For the last several years, the talk about Millennials and their rise in the workplace has littered blogs, newspapers, books, college classrooms and more. They are the most talked about generation since the baby boomers. For the first time in decades, three generations of people are coming together in the workplace and the youngest of them has created quite a stir. Among the talk about Millennials is the idea that they are conflict-averse. This article will explore that further.
MILLENNIALS AND TECHNOLOGY
Millennials are said to be both tech-savvy and tech-smitten. Millennials, and all of us really, now have the ability to communicate without ever actually talking to a person. If live communication is a skill, practice is necessary to hone it. Technology has removed the necessity for live conversations and therefore eliminated the practice needed to ensure we are doing it properly. When people have to face something they do not do often, like navigate conflict situations, it can be uncomfortable and easier to avoid than face.
MILLENNIALS AND RELATIONSHIPS
Millennials also place a high value on harmony. They enjoy workplaces and relationships that are harmonious in nature. Studies are showing that millennials will place higher value on harmony and personal growth over cash benefits from their employer. The way they feel about their employer and the working relationships within matters greatly to them and they want to work in a place that feels good.
Couple a dependence upon technology which has resulted in a lack of in-person communication with a high desire for harmony and you have an entire group of people who many believe, are extremely conflict averse.
With three generations in the workplace, the oldest of which remembers the days before technology, this inability to navigate situations of dissent properly can be very frustrating. Even the gap in dependence upon technology between Generation X and Millennials is so great that those two groups often have a hard time understanding one another. Managing the expectations and conflict styles of all three can be challenging for even the most seasoned of HR professionals.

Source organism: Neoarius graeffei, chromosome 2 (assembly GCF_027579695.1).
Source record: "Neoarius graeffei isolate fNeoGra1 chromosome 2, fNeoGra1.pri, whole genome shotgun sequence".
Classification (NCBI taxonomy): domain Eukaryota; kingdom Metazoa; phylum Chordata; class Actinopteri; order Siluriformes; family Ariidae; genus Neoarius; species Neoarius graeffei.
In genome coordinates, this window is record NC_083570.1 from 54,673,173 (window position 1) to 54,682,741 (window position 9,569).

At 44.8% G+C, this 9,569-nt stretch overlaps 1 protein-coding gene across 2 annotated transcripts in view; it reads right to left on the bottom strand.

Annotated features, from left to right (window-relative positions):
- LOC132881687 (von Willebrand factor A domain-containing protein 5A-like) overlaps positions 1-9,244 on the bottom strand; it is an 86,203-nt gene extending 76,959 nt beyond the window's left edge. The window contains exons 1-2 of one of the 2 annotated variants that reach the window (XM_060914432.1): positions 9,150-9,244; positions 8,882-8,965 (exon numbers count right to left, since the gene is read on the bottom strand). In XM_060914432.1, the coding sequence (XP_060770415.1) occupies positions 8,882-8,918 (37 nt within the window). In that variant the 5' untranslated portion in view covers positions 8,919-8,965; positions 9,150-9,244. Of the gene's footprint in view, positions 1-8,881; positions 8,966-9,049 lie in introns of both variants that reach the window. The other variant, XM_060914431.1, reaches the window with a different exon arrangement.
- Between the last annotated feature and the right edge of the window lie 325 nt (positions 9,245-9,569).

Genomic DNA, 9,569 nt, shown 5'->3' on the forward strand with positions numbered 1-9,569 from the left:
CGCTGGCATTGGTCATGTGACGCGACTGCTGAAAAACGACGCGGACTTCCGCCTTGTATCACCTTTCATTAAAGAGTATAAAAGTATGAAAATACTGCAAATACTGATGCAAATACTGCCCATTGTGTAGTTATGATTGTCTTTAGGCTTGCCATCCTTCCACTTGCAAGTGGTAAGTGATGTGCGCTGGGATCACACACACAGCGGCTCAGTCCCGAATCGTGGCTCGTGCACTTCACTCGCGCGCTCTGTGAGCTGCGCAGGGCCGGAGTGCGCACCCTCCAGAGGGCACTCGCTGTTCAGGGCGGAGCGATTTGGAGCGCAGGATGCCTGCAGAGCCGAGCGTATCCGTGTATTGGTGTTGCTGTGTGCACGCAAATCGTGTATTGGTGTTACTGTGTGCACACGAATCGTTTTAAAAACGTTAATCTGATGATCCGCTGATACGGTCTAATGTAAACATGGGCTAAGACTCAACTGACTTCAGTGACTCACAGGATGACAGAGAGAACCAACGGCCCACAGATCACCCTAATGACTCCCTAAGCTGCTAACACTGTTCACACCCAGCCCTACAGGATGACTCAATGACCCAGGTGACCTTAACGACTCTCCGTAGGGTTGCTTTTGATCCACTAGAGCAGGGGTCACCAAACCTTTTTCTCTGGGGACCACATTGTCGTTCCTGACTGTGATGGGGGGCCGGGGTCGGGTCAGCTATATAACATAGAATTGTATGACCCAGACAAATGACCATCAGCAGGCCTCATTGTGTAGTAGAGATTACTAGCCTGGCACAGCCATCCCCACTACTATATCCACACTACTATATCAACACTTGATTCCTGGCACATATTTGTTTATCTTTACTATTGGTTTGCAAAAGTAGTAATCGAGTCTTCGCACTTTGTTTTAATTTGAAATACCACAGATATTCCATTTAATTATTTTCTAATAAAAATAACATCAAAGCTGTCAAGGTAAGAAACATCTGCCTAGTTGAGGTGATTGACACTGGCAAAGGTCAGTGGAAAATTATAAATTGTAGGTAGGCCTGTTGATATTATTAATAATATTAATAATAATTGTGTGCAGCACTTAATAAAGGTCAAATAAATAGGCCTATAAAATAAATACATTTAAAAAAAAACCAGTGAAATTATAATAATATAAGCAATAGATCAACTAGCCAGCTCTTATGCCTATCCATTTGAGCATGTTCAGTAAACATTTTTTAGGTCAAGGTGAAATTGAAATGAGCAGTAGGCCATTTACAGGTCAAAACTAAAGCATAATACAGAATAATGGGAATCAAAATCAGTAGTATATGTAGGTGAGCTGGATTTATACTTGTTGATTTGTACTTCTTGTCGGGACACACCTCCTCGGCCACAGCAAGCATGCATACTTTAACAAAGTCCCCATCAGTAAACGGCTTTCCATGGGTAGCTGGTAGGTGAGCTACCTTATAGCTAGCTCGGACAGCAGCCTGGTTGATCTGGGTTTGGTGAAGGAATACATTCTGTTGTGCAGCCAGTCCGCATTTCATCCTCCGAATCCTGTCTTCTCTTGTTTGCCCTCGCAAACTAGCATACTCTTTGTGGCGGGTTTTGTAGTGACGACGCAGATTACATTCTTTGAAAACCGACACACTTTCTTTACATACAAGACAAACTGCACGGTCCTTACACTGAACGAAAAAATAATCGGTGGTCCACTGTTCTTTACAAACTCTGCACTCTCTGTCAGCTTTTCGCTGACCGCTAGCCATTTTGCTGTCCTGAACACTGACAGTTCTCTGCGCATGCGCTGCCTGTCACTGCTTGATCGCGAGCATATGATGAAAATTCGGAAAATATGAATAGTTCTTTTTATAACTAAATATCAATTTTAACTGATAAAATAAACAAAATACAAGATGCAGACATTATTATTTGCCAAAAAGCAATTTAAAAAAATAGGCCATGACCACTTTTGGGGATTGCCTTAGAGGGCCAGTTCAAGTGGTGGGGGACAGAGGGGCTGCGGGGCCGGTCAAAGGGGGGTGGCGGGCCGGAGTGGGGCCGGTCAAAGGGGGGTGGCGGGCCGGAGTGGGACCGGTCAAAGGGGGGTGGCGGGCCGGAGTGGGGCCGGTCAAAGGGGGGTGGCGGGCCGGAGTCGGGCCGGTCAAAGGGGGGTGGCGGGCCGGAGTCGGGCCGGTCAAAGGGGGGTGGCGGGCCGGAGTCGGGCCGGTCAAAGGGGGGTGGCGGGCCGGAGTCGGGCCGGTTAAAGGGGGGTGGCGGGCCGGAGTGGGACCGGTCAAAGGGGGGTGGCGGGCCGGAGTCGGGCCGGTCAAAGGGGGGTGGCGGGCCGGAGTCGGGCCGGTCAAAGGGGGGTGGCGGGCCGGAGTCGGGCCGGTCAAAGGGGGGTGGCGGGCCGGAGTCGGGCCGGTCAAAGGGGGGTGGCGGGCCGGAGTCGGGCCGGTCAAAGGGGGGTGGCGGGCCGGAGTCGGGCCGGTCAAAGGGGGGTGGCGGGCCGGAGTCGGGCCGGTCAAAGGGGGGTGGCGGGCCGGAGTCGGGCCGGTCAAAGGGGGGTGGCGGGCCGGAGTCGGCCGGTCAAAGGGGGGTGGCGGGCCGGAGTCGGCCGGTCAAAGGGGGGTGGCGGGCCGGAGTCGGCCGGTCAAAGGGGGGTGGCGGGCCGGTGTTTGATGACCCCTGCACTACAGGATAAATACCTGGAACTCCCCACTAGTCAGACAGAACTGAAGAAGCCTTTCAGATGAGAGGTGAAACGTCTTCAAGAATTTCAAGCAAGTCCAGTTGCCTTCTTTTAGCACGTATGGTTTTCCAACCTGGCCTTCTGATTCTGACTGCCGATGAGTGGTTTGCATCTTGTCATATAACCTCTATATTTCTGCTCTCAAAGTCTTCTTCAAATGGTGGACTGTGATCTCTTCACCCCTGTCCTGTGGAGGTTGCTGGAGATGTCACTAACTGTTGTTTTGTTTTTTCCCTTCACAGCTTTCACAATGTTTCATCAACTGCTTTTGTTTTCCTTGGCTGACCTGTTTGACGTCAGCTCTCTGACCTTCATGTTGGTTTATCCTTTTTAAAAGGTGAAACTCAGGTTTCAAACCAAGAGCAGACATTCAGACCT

Workplaces need conflict. They need employees who are comfortable with dissent and can navigate conflict situations appropriately. It is an important component of growth. Leaders can bridge the gap between these three generations by modeling effective forms of communication including conflict. Leaders should be clear that constructive conflict is encouraged and expected as an effective instigator of needed change. The best solution for any behavior that leaders are trying to overcome is to model the desired behavior, praise that behavior in public whenever possible and coach to opposite behavior in private. Any employee who verbally voices concerns or properly navigates conflict situations should be encouraged and applauded consistently. Further, it’s critical these situations be captured in a system, even if they seem small at the time. Many Millennials are quick to leverage social media if they don’t feel heard, so take the proactive step of building a report that shows employees with greater than three cases in the last 60 days (or whatever metric makes sense for your business). The point is to build awareness of potential issues before they escalate.
Leaders can also coach and encourage Millennials to voice their concerns in a way that is comfortable for them. Millennials may be quick to create groups on social sites among peers or use online channels to voice concerns. While this concept may be opposite to the cultural norms that came before it, it is becoming more and more accepted among the newer generations. Leaders should be sensitive to those channels and not discredit their value. Older generations can be encouraged to join these channels and use them as an additional form of communication.
Whether it is true that Millennials are conflict averse or not is still up for debate. Regardless, leaders should always encourage and demonstrate, no matter the medium, proper communication; employees will look to the leaders and emulate what they see. While their natural preference may be conflict avoidance, proper coaching and encouragement can guide them into proper communication and conflict resolution.